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SMEs raise concerns as Covid-19 loans run low

Small- to medium-sixed businesses (SMEs) have raised concerns about finances moving forward amid the ongoing novel coronavirus (Covid-19) crisis, as the government prepares to end certain support schemes.

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The deadline for the Coronavirus Business Interruption Loan Scheme is the end of September

Research from MarketFinance found that while more than 1.2m SMEs took on a Bounce Back loan to pay suppliers or set up ecommerce and online shopping channels, they only have an average of the loan £9,106 remaining.

Of the 2,000 companies that took part in the survey, over three quarters say that they would be keen on Coronavirus Business Interruption Loan Scheme (CBILS) to further support their business, but 63% were unaware the initiative concludes at the end of this month.

Other key concerns include that two thirds of respondents are still waiting to be paid for work done before lockdown began in March, while 65% say a second mass lockdown would severely hit their business.

Aside from Covid-19, SMEs cite Brexit as a major concern, with two thirds saying that a no-deal exit presents huge risks for their business, including not having an available workforce, relevant information to guide them on how to do business and the impact on supply chains at borders.

Initiatives like the CBILS offer similarly unprecedented access to fee and interest-free funding - but only for a limited time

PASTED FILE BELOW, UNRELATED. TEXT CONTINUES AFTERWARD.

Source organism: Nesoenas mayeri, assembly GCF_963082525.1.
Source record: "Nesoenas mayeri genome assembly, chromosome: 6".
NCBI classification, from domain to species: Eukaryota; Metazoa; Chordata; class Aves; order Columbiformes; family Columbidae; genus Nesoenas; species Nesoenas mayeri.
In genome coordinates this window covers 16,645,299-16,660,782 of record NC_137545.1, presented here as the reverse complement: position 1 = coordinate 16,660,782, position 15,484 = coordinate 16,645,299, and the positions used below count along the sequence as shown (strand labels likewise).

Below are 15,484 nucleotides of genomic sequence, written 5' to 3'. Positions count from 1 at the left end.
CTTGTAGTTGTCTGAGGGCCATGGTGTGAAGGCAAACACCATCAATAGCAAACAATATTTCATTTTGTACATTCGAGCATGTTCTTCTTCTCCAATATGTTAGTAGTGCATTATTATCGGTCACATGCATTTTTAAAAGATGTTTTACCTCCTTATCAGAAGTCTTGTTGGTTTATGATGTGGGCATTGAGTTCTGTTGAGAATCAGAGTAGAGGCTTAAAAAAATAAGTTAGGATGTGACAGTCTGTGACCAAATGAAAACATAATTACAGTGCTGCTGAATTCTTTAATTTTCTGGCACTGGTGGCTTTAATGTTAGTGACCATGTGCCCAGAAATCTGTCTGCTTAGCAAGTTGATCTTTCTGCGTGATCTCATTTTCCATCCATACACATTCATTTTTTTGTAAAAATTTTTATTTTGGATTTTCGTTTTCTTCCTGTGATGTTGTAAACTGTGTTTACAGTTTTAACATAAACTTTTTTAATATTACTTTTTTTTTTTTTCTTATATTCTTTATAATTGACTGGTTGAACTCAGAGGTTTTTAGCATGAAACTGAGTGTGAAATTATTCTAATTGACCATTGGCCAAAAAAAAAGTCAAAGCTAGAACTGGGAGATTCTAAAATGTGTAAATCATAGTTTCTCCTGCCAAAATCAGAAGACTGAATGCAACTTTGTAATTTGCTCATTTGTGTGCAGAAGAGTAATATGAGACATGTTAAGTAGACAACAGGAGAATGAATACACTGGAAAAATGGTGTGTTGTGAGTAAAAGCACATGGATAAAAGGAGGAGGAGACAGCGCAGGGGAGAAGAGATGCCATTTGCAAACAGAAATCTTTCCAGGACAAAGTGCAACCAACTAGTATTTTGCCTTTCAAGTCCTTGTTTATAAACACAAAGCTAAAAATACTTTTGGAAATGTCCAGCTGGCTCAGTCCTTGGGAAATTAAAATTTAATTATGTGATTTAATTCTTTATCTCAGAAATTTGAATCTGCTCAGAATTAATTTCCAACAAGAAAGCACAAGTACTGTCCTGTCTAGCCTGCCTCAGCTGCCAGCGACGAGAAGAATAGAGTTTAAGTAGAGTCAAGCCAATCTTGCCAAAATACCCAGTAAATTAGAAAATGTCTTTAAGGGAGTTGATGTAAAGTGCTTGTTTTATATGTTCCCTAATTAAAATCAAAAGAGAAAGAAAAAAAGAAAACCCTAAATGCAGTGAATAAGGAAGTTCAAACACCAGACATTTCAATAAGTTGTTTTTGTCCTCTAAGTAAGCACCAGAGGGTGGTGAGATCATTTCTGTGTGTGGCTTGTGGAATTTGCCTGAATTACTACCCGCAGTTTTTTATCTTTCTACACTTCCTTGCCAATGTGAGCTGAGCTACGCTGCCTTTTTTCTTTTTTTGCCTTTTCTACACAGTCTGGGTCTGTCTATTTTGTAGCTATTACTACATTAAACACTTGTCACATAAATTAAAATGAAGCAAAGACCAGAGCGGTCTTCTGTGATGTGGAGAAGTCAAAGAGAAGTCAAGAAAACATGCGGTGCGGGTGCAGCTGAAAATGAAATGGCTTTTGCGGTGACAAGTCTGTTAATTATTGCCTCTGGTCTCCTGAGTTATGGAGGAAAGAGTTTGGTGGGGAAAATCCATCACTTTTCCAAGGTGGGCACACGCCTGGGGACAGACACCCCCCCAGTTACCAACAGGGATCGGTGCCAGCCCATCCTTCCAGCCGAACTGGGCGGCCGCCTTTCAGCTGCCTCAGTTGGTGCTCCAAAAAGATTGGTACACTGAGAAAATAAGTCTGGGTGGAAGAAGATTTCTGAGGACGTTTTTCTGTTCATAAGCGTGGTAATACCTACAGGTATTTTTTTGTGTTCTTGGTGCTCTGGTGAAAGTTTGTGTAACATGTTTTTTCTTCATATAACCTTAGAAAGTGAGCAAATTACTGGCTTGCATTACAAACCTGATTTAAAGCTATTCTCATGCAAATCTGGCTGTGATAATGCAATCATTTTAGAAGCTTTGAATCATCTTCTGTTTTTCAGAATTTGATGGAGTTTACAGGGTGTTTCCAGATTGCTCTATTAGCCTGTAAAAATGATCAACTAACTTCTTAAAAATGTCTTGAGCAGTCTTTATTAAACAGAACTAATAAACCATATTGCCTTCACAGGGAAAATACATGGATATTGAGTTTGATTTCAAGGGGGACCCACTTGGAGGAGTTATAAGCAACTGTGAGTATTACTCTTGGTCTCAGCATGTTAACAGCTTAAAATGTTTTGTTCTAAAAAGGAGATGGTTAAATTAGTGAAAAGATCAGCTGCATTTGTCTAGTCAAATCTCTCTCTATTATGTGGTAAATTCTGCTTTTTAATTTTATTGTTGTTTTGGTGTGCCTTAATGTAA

Anil Stocker, chief executive of MarketFinance, comments: “The Bounce Back Loan Scheme was a good short term fix for SMEs. It provided the necessary support during the lockdown but looking ahead, the CBILS cash will provide the impetus to do more.

“Not having the cash flow to sustain businesses at the back end of the year, could be disastrous for many of these SMEs.”

 As such, Stocker says SMEs must start looking beyond “simply survival” and begin evaluating how they can adapt their business to these Covid-19 conditions.

“There might be new ways to change the business model and get growth going again.; securing government-backed funding now, before the deadline, is an opportunity for businesses to access the working capital they need to build for the longer term,” he says.

“The idea of these being unprecedented times has been thrown around a lot this year. Initiatives like the CBILS offer similarly unprecedented access to fee and interest-free funding - but only for a limited time.”

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